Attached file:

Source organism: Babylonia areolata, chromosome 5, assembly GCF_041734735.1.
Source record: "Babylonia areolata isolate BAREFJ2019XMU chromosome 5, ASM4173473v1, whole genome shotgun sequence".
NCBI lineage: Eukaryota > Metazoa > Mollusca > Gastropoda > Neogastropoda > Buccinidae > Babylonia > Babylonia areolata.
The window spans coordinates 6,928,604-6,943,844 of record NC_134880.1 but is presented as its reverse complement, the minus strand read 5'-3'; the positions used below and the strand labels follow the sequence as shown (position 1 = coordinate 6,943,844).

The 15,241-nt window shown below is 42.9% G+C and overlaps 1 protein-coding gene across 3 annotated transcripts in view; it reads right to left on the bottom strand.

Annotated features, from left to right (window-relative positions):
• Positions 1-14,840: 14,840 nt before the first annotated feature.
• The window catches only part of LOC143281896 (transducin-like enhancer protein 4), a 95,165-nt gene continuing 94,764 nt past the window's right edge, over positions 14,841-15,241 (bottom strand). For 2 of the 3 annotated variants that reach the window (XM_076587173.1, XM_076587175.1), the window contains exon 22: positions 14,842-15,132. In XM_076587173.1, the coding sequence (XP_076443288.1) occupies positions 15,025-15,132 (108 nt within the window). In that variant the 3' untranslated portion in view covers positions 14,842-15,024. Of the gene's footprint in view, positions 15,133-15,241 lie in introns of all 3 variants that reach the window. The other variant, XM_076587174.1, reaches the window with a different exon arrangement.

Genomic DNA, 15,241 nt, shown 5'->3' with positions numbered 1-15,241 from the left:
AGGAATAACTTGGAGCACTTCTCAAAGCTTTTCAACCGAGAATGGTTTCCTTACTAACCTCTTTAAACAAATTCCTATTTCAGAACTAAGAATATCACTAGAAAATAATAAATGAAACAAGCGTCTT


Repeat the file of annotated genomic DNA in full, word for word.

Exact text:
Source organism: Babylonia areolata, chromosome 5, assembly GCF_041734735.1.
Source record: "Babylonia areolata isolate BAREFJ2019XMU chromosome 5, ASM4173473v1, whole genome shotgun sequence".
NCBI lineage: Eukaryota > Metazoa > Mollusca > Gastropoda > Neogastropoda > Buccinidae > Babylonia > Babylonia areolata.
The window spans coordinates 6,928,604-6,943,844 of record NC_134880.1 but is presented as its reverse complement, the minus strand read 5'-3'; the positions used below and the strand labels follow the sequence as shown (position 1 = coordinate 6,943,844).

The 15,241-nt window shown below is 42.9% G+C and overlaps 1 protein-coding gene across 3 annotated transcripts in view; it reads right to left on the bottom strand.

Annotated features, from left to right (window-relative positions):
• Positions 1-14,840: 14,840 nt before the first annotated feature.
• The window catches only part of LOC143281896 (transducin-like enhancer protein 4), a 95,165-nt gene continuing 94,764 nt past the window's right edge, over positions 14,841-15,241 (bottom strand). For 2 of the 3 annotated variants that reach the window (XM_076587173.1, XM_076587175.1), the window contains exon 22: positions 14,842-15,132. In XM_076587173.1, the coding sequence (XP_076443288.1) occupies positions 15,025-15,132 (108 nt within the window). In that variant the 3' untranslated portion in view covers positions 14,842-15,024. Of the gene's footprint in view, positions 15,133-15,241 lie in introns of all 3 variants that reach the window. The other variant, XM_076587174.1, reaches the window with a different exon arrangement.

Genomic DNA, 15,241 nt, shown 5'->3' with positions numbered 1-15,241 from the left:
AGGAATAACTTGGAGCACTTCTCAAAGCTTTTCAACCGAGAATGGTTTCCTTACTAACCTCTTTAAACAAATTCCTATTTCAGAACTAAGAATATCACTAGAAAATAATAAATGAAACAAGCGTCTT